On February 16th, the U.S. Securities and Exchange Commission (the “SEC”) issued an investor bulletin explaining their recently issued guidelines for allowing individuals to invest in “early-stage and start-up” businesses that offer securities via a crowdfunding intermediary.
In the bulletin, the SEC defines crowdfunding as “a financing method in which money is raised through soliciting relatively small individual investments or contributions from a large number of people.”
In the bulletin, the SEC acknowledges that making investments via a crowdfunding site can be risky. Therefore, they have established criteria limiting the amount that an individual investor can invest via a crowdfunding intermediary. Those guidelines are based on a potential investor’s net worth and annual income.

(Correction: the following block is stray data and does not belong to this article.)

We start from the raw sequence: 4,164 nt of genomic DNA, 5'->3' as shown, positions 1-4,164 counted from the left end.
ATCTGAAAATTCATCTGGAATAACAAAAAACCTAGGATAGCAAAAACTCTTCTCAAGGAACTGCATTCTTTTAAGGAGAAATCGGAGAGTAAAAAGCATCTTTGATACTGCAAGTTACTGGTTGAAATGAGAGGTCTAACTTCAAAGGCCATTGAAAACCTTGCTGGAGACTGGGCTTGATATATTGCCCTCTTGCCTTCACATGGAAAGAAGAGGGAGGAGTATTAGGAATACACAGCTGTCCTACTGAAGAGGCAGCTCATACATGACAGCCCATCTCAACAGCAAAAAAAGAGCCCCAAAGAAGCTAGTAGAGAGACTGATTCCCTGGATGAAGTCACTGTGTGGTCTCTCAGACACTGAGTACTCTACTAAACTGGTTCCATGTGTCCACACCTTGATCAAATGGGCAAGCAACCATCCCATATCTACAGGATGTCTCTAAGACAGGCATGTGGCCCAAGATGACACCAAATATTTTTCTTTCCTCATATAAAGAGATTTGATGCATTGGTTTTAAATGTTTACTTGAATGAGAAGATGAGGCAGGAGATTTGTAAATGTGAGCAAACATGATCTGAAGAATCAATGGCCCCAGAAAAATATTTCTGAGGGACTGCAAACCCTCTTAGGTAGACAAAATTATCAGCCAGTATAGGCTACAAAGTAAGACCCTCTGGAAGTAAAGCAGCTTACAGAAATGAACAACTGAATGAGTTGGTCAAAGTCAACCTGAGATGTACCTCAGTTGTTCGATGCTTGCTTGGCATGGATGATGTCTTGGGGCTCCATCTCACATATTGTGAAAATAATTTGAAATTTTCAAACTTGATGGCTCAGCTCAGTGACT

For example, according to the bulletin, under the new guidelines, if a potential investor’s “annual income [or their] net worth is less than $100,000, then during any 12-month period, [s/he] can invest up to the greater of either $2,000 or 5% of the lesser of [their] annual income or net worth.”
Additionally, if a potential investor’s “annual income or net worth are equal to or more than $100,000, then during any 12-month period, [s/he] can invest up to 10% of annual income or net worth, whichever is lesser, but not to exceed $100,000.”
The bulletin then provides numerous helpful examples explaining the application of its guidelines and describing the risks associated with making these early stage investments.